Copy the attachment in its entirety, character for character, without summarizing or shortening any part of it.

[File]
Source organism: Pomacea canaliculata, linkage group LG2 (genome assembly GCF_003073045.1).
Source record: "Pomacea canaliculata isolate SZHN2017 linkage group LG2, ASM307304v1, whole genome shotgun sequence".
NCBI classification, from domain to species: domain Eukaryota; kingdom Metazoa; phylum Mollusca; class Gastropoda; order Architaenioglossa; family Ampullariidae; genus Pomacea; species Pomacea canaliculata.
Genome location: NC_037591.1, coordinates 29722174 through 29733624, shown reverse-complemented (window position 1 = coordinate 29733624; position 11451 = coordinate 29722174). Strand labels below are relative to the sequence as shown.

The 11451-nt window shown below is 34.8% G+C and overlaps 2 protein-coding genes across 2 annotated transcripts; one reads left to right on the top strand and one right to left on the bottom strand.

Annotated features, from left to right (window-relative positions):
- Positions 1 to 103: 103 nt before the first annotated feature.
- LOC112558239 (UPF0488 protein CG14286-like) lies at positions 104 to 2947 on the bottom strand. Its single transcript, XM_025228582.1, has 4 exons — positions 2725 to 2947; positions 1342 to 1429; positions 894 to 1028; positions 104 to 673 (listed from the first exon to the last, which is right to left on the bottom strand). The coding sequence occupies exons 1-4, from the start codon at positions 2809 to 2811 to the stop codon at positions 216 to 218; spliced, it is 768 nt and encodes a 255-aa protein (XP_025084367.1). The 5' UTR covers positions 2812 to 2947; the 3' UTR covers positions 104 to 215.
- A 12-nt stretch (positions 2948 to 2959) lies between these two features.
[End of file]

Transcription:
Source organism: Pomacea canaliculata, linkage group LG2 (genome assembly GCF_003073045.1).
Source record: "Pomacea canaliculata isolate SZHN2017 linkage group LG2, ASM307304v1, whole genome shotgun sequence".
NCBI classification, from domain to species: domain Eukaryota; kingdom Metazoa; phylum Mollusca; class Gastropoda; order Architaenioglossa; family Ampullariidae; genus Pomacea; species Pomacea canaliculata.
Genome location: NC_037591.1, coordinates 29722174 through 29733624, shown reverse-complemented (window position 1 = coordinate 29733624; position 11451 = coordinate 29722174). Strand labels below are relative to the sequence as shown.

The 11451-nt window shown below is 34.8% G+C and overlaps 2 protein-coding genes across 2 annotated transcripts; one reads left to right on the top strand and one right to left on the bottom strand.

Annotated features, from left to right (window-relative positions):
- Positions 1 to 103: 103 nt before the first annotated feature.
- LOC112558239 (UPF0488 protein CG14286-like) lies at positions 104 to 2947 on the bottom strand. Its single transcript, XM_025228582.1, has 4 exons — positions 2725 to 2947; positions 1342 to 1429; positions 894 to 1028; positions 104 to 673 (listed from the first exon to the last, which is right to left on the bottom strand). The coding sequence occupies exons 1-4, from the start codon at positions 2809 to 2811 to the stop codon at positions 216 to 218; spliced, it is 768 nt and encodes a 255-aa protein (XP_025084367.1). The 5' UTR covers positions 2812 to 2947; the 3' UTR covers positions 104 to 215.
- A 12-nt stretch (positions 2948 to 2959) lies between these two features.